One of my favorite dogs ever is having emergency surgery right now. He isn’t even my dog. His name is Harvey and he is a gigantic, white standard poodle. I have met few more noble beasts.
Perhaps that is what brought on a sort of glum mood. But whatever the reason, I started thinking about death and how we are remembered. I thought about my grandfather’s funeral during which I, at 19 years old, gave the eulogy. I started crying and did not get through it very well. My grandparents were baptists and it was an open casket and I was 19. But I felt very solid about my words, sob-stuttered as they were. For some reason death gives a kind of clarity to writing for me.
I have experienced a lot of death for someone in my age group, location, historical time period and socioeconomic class. I am an anomaly. I have buried a lot of friends, all of my grandparents and my brother-in-law.
None of it is good. The drug overdoses, the suicides, the car accidents, the cancer. Death is always sad and uncomfortable. It doesn’t really matter if you know it is coming or if it is a surprise. It is cold and hard and sad. Everyone tells you it is okay and gives you food and flowers, but it isn’t okay. It ruins you for a while (and a little bit forever).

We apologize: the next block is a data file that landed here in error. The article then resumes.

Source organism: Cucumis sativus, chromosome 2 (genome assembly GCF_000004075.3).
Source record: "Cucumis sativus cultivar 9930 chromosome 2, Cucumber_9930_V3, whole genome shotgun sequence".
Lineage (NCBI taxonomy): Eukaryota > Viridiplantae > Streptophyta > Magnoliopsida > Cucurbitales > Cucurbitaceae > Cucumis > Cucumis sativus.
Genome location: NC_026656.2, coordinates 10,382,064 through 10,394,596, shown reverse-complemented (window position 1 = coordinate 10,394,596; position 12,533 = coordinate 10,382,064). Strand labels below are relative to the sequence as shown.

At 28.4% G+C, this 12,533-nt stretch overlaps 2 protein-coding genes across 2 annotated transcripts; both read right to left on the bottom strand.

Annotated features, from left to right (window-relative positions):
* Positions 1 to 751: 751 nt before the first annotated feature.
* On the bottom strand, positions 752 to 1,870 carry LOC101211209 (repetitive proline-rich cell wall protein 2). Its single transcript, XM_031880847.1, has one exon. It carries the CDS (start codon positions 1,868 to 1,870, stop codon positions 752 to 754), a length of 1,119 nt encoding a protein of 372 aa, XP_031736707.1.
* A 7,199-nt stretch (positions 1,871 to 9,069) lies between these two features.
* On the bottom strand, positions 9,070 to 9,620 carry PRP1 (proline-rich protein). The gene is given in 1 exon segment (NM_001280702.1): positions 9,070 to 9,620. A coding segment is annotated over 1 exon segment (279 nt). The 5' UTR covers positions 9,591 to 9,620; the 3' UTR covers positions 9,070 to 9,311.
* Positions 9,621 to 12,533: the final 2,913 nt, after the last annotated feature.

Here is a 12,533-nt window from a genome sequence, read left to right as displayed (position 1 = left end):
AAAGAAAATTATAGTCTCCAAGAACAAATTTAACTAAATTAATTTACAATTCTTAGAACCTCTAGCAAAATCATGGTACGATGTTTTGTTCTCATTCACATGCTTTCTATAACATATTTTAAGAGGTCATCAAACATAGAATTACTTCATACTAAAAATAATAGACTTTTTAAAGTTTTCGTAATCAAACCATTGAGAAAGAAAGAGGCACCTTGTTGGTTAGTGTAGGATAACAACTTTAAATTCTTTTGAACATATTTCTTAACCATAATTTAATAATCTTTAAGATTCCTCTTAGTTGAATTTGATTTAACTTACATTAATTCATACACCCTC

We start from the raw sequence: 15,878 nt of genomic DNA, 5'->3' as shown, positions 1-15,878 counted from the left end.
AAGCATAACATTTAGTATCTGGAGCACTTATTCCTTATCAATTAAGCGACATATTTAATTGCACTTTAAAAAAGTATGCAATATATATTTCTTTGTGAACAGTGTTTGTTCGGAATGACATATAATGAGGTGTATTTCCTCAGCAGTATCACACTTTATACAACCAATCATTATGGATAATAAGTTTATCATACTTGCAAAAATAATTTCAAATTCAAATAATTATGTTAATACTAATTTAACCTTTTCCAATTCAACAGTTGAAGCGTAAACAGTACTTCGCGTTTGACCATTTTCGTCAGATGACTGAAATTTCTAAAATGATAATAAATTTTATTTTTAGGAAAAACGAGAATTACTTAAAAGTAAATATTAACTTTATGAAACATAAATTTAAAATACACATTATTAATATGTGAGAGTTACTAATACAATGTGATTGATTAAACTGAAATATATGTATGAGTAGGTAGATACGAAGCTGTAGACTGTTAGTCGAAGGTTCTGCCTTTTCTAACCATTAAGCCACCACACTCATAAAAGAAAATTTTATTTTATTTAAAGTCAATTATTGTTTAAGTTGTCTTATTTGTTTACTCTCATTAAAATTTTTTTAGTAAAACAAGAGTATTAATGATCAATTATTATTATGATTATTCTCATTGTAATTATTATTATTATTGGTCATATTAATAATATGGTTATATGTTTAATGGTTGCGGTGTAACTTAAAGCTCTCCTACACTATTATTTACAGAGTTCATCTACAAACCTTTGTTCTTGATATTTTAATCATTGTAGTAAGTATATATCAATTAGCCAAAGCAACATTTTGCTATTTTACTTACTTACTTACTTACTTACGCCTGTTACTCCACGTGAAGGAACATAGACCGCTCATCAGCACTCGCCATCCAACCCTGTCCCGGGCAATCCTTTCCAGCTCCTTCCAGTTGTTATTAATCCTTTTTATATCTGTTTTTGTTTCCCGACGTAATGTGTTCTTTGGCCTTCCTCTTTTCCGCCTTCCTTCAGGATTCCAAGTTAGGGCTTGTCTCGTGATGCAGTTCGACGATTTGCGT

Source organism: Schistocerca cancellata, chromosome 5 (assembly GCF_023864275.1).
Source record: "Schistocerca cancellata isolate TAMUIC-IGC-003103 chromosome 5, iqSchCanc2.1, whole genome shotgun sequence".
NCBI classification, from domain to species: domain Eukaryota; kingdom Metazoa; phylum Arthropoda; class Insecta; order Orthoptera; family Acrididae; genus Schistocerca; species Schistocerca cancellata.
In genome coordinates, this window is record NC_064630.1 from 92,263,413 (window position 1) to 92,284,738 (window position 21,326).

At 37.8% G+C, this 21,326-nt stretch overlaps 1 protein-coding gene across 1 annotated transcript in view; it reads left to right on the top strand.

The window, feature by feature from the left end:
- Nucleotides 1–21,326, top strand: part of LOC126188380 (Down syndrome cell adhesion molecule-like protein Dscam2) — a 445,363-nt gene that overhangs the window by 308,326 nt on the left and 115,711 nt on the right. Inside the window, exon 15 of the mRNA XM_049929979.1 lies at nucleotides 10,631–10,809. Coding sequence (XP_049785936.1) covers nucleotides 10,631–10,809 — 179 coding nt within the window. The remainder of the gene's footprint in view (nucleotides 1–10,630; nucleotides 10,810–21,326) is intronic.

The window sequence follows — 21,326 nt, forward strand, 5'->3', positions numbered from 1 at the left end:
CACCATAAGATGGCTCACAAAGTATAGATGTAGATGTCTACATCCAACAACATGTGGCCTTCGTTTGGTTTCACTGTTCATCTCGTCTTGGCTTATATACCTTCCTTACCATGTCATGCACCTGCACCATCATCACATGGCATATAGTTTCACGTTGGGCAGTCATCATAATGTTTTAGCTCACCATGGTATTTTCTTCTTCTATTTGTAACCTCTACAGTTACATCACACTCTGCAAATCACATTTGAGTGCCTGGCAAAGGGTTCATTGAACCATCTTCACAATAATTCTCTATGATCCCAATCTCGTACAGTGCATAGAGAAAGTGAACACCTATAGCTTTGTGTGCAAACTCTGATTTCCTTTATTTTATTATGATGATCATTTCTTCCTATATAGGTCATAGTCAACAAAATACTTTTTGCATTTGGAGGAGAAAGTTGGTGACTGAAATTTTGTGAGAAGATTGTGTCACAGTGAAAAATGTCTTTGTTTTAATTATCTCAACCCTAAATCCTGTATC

So, my thought was, I would write an obituary for myself and then periodically update it so it would be easier when I kick it. I hope that my parents do not outlive me, but if they do, my dad will want to write the obituary and he will do a great job. Keep Laura, Boy Kelly and Girl Kelly in the loop for editing, but it will be great, I’m sure.
My basic thought was to talk about what I have accomplished, but then I thought about what I wrote about my brother-in-law and I had other thoughts. For reference, this is what I wrote about Eric.